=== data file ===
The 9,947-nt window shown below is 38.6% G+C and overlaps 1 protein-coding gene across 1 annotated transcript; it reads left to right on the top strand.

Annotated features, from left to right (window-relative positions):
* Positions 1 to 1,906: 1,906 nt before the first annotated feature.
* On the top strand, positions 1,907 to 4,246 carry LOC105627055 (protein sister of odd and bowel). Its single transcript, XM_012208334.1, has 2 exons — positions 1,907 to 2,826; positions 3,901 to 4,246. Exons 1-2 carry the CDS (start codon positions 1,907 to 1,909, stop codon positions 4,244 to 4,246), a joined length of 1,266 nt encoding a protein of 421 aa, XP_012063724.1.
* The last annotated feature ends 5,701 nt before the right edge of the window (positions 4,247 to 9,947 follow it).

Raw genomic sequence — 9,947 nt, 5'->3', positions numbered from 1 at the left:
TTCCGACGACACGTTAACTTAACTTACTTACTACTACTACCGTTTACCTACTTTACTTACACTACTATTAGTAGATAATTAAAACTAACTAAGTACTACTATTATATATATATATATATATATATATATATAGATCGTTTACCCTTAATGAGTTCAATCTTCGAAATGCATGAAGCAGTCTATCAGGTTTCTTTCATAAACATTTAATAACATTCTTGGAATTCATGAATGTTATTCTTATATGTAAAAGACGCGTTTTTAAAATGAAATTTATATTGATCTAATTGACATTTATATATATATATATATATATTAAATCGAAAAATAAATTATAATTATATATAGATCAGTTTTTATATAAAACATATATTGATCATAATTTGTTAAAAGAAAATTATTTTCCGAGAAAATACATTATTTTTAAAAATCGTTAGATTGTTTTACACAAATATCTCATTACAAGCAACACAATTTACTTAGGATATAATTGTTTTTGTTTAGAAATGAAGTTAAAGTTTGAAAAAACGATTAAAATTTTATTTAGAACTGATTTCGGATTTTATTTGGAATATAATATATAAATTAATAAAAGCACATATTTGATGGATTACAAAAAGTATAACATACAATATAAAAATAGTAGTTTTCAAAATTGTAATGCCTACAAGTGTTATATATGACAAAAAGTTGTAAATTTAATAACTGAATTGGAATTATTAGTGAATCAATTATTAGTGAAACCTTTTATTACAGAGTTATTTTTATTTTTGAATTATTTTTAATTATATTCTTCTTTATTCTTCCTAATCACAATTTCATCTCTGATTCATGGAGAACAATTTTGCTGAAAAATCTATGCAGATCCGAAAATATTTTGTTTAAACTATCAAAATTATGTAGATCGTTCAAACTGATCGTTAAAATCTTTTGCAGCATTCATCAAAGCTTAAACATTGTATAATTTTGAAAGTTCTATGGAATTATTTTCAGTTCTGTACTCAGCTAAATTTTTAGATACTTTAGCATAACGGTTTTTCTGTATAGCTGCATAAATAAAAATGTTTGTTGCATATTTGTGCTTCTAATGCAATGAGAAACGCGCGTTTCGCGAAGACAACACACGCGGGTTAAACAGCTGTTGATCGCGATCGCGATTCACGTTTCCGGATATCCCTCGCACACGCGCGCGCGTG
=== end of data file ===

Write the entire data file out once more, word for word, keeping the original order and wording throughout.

The 9,947-nt window shown below is 38.6% G+C and overlaps 1 protein-coding gene across 1 annotated transcript; it reads left to right on the top strand.

Annotated features, from left to right (window-relative positions):
* Positions 1 to 1,906: 1,906 nt before the first annotated feature.
* On the top strand, positions 1,907 to 4,246 carry LOC105627055 (protein sister of odd and bowel). Its single transcript, XM_012208334.1, has 2 exons — positions 1,907 to 2,826; positions 3,901 to 4,246. Exons 1-2 carry the CDS (start codon positions 1,907 to 1,909, stop codon positions 4,244 to 4,246), a joined length of 1,266 nt encoding a protein of 421 aa, XP_012063724.1.
* The last annotated feature ends 5,701 nt before the right edge of the window (positions 4,247 to 9,947 follow it).

Raw genomic sequence — 9,947 nt, 5'->3', positions numbered from 1 at the left:
TTCCGACGACACGTTAACTTAACTTACTTACTACTACTACCGTTTACCTACTTTACTTACACTACTATTAGTAGATAATTAAAACTAACTAAGTACTACTATTATATATATATATATATATATATATATATAGATCGTTTACCCTTAATGAGTTCAATCTTCGAAATGCATGAAGCAGTCTATCAGGTTTCTTTCATAAACATTTAATAACATTCTTGGAATTCATGAATGTTATTCTTATATGTAAAAGACGCGTTTTTAAAATGAAATTTATATTGATCTAATTGACATTTATATATATATATATATATATTAAATCGAAAAATAAATTATAATTATATATAGATCAGTTTTTATATAAAACATATATTGATCATAATTTGTTAAAAGAAAATTATTTTCCGAGAAAATACATTATTTTTAAAAATCGTTAGATTGTTTTACACAAATATCTCATTACAAGCAACACAATTTACTTAGGATATAATTGTTTTTGTTTAGAAATGAAGTTAAAGTTTGAAAAAACGATTAAAATTTTATTTAGAACTGATTTCGGATTTTATTTGGAATATAATATATAAATTAATAAAAGCACATATTTGATGGATTACAAAAAGTATAACATACAATATAAAAATAGTAGTTTTCAAAATTGTAATGCCTACAAGTGTTATATATGACAAAAAGTTGTAAATTTAATAACTGAATTGGAATTATTAGTGAATCAATTATTAGTGAAACCTTTTATTACAGAGTTATTTTTATTTTTGAATTATTTTTAATTATATTCTTCTTTATTCTTCCTAATCACAATTTCATCTCTGATTCATGGAGAACAATTTTGCTGAAAAATCTATGCAGATCCGAAAATATTTTGTTTAAACTATCAAAATTATGTAGATCGTTCAAACTGATCGTTAAAATCTTTTGCAGCATTCATCAAAGCTTAAACATTGTATAATTTTGAAAGTTCTATGGAATTATTTTCAGTTCTGTACTCAGCTAAATTTTTAGATACTTTAGCATAACGGTTTTTCTGTATAGCTGCATAAATAAAAATGTTTGTTGCATATTTGTGCTTCTAATGCAATGAGAAACGCGCGTTTCGCGAAGACAACACACGCGGGTTAAACAGCTGTTGATCGCGATCGCGATTCACGTTTCCGGATATCCCTCGCACACGCGCGCGCGTG